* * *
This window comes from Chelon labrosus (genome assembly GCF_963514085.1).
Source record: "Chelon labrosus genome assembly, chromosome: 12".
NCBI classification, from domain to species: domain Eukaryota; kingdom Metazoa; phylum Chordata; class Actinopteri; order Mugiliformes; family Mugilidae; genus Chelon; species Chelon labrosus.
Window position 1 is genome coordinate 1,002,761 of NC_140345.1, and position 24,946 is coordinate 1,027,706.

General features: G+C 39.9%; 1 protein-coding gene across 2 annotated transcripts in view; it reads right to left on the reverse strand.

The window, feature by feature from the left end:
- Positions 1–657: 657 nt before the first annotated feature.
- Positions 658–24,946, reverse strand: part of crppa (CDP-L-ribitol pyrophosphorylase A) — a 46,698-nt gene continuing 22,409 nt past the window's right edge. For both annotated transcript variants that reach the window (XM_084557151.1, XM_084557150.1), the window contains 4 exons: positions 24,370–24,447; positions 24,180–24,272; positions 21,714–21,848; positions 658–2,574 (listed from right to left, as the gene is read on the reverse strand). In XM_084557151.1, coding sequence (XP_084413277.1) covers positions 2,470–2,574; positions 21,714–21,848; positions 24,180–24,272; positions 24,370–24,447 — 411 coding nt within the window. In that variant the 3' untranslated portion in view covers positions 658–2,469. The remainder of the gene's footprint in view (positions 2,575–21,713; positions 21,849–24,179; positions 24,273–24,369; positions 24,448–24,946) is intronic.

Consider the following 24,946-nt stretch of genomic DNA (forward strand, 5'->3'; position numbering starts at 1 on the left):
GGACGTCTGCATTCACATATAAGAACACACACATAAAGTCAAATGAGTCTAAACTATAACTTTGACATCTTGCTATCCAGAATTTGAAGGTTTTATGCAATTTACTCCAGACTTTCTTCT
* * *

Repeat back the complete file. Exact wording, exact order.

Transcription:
This window comes from Chelon labrosus (genome assembly GCF_963514085.1).
Source record: "Chelon labrosus genome assembly, chromosome: 12".
NCBI classification, from domain to species: domain Eukaryota; kingdom Metazoa; phylum Chordata; class Actinopteri; order Mugiliformes; family Mugilidae; genus Chelon; species Chelon labrosus.
Window position 1 is genome coordinate 1,002,761 of NC_140345.1, and position 24,946 is coordinate 1,027,706.

General features: G+C 39.9%; 1 protein-coding gene across 2 annotated transcripts in view; it reads right to left on the reverse strand.

The window, feature by feature from the left end:
- Positions 1–657: 657 nt before the first annotated feature.
- Positions 658–24,946, reverse strand: part of crppa (CDP-L-ribitol pyrophosphorylase A) — a 46,698-nt gene continuing 22,409 nt past the window's right edge. For both annotated transcript variants that reach the window (XM_084557151.1, XM_084557150.1), the window contains 4 exons: positions 24,370–24,447; positions 24,180–24,272; positions 21,714–21,848; positions 658–2,574 (listed from right to left, as the gene is read on the reverse strand). In XM_084557151.1, coding sequence (XP_084413277.1) covers positions 2,470–2,574; positions 21,714–21,848; positions 24,180–24,272; positions 24,370–24,447 — 411 coding nt within the window. In that variant the 3' untranslated portion in view covers positions 658–2,469. The remainder of the gene's footprint in view (positions 2,575–21,713; positions 21,849–24,179; positions 24,273–24,369; positions 24,448–24,946) is intronic.

Consider the following 24,946-nt stretch of genomic DNA (forward strand, 5'->3'; position numbering starts at 1 on the left):
GGACGTCTGCATTCACATATAAGAACACACACATAAAGTCAAATGAGTCTAAACTATAACTTTGACATCTTGCTATCCAGAATTTGAAGGTTTTATGCAATTTACTCCAGACTTTCTTCT